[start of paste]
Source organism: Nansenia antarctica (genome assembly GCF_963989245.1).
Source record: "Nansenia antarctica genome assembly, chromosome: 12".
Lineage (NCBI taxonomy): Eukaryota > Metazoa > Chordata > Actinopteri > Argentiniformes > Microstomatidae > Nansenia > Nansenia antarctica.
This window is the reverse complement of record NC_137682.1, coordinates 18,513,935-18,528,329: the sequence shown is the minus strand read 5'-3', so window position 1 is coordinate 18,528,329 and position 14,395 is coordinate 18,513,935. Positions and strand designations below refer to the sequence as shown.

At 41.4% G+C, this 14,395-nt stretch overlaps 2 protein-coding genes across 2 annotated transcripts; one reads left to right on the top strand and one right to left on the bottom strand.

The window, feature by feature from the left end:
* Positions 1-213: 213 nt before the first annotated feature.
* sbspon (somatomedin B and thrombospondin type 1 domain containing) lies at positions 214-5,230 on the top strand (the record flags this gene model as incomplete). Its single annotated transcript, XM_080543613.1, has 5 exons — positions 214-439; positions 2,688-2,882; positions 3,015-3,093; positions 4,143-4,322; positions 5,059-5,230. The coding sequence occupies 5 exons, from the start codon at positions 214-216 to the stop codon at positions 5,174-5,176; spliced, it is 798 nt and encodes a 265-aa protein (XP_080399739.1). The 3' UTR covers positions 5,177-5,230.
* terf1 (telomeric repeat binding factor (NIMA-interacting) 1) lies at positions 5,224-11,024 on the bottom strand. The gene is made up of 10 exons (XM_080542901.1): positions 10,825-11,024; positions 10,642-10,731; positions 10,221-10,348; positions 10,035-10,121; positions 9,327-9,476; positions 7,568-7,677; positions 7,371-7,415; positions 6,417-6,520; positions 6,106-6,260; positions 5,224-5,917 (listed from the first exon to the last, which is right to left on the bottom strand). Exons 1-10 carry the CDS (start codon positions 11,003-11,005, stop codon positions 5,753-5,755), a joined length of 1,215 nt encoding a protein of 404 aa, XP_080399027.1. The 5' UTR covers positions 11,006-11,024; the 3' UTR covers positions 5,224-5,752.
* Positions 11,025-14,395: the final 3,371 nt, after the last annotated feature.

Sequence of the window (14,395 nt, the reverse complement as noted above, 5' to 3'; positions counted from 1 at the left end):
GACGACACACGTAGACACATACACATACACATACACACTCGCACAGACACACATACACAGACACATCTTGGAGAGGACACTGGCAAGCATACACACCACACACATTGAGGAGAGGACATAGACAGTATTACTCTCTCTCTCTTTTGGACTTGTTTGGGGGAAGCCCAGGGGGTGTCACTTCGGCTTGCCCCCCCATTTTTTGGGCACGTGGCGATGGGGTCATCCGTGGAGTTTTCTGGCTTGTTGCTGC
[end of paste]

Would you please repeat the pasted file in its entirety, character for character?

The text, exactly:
Source organism: Nansenia antarctica (genome assembly GCF_963989245.1).
Source record: "Nansenia antarctica genome assembly, chromosome: 12".
Lineage (NCBI taxonomy): Eukaryota > Metazoa > Chordata > Actinopteri > Argentiniformes > Microstomatidae > Nansenia > Nansenia antarctica.
This window is the reverse complement of record NC_137682.1, coordinates 18,513,935-18,528,329: the sequence shown is the minus strand read 5'-3', so window position 1 is coordinate 18,528,329 and position 14,395 is coordinate 18,513,935. Positions and strand designations below refer to the sequence as shown.

At 41.4% G+C, this 14,395-nt stretch overlaps 2 protein-coding genes across 2 annotated transcripts; one reads left to right on the top strand and one right to left on the bottom strand.

The window, feature by feature from the left end:
* Positions 1-213: 213 nt before the first annotated feature.
* sbspon (somatomedin B and thrombospondin type 1 domain containing) lies at positions 214-5,230 on the top strand (the record flags this gene model as incomplete). Its single annotated transcript, XM_080543613.1, has 5 exons — positions 214-439; positions 2,688-2,882; positions 3,015-3,093; positions 4,143-4,322; positions 5,059-5,230. The coding sequence occupies 5 exons, from the start codon at positions 214-216 to the stop codon at positions 5,174-5,176; spliced, it is 798 nt and encodes a 265-aa protein (XP_080399739.1). The 3' UTR covers positions 5,177-5,230.
* terf1 (telomeric repeat binding factor (NIMA-interacting) 1) lies at positions 5,224-11,024 on the bottom strand. The gene is made up of 10 exons (XM_080542901.1): positions 10,825-11,024; positions 10,642-10,731; positions 10,221-10,348; positions 10,035-10,121; positions 9,327-9,476; positions 7,568-7,677; positions 7,371-7,415; positions 6,417-6,520; positions 6,106-6,260; positions 5,224-5,917 (listed from the first exon to the last, which is right to left on the bottom strand). Exons 1-10 carry the CDS (start codon positions 11,003-11,005, stop codon positions 5,753-5,755), a joined length of 1,215 nt encoding a protein of 404 aa, XP_080399027.1. The 5' UTR covers positions 11,006-11,024; the 3' UTR covers positions 5,224-5,752.
* Positions 11,025-14,395: the final 3,371 nt, after the last annotated feature.

Sequence of the window (14,395 nt, the reverse complement as noted above, 5' to 3'; positions counted from 1 at the left end):
GACGACACACGTAGACACATACACATACACATACACACTCGCACAGACACACATACACAGACACATCTTGGAGAGGACACTGGCAAGCATACACACCACACACATTGAGGAGAGGACATAGACAGTATTACTCTCTCTCTCTTTTGGACTTGTTTGGGGGAAGCCCAGGGGGTGTCACTTCGGCTTGCCCCCCCATTTTTTGGGCACGTGGCGATGGGGTCATCCGTGGAGTTTTCTGGCTTGTTGCTGC